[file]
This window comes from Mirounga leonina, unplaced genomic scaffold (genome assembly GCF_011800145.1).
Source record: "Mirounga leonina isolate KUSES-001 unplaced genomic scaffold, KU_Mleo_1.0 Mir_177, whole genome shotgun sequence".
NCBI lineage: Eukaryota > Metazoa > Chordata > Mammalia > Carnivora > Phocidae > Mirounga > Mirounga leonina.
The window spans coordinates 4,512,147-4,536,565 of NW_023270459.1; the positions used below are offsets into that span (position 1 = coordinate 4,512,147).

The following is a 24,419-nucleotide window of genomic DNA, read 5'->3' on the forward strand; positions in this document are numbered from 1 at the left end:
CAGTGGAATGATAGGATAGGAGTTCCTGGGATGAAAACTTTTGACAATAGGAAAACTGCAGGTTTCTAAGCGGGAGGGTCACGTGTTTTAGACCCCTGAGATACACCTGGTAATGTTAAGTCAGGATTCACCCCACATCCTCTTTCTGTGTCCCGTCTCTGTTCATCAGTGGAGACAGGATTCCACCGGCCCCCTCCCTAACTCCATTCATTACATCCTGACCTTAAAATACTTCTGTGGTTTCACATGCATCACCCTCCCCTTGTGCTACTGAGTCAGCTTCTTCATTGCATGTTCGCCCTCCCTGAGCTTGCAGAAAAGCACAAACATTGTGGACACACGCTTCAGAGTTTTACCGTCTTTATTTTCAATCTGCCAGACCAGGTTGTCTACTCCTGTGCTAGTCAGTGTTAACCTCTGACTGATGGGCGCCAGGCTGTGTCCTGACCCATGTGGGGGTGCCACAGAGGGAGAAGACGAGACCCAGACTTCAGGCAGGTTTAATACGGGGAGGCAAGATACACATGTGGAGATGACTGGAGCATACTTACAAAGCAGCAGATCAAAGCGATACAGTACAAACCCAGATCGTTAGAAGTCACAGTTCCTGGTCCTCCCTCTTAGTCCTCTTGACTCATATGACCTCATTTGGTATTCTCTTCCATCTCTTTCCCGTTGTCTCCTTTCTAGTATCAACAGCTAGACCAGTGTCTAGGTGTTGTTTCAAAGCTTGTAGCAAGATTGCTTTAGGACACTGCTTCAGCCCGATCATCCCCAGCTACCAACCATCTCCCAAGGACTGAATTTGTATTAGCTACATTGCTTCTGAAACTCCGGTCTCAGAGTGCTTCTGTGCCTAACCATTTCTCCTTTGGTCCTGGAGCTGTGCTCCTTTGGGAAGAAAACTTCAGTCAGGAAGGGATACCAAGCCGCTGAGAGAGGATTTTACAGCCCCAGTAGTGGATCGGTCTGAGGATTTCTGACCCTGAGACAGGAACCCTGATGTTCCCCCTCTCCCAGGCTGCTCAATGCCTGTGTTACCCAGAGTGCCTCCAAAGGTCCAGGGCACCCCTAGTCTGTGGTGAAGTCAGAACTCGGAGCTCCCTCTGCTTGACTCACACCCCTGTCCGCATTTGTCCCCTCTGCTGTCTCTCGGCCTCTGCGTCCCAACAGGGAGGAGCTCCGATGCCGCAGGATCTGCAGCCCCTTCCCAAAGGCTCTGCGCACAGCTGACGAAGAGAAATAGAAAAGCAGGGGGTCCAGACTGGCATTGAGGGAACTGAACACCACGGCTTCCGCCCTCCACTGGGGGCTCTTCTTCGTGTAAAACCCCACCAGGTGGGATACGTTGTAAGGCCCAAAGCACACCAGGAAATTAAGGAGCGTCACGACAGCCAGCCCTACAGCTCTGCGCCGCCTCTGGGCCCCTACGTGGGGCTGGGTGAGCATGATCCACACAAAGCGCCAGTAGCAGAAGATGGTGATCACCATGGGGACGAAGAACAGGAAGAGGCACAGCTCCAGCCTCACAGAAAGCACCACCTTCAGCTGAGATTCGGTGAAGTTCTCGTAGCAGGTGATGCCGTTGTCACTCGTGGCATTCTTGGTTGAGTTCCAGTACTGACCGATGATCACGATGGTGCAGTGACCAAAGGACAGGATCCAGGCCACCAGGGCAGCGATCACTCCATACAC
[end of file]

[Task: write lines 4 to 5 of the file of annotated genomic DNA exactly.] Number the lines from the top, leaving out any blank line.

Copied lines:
The window spans coordinates 4,512,147-4,536,565 of NW_023270459.1; the positions used below are offsets into that span (position 1 = coordinate 4,512,147).

The following is a 24,419-nucleotide window of genomic DNA, read 5'->3' on the forward strand; positions in this document are numbered from 1 at the left end: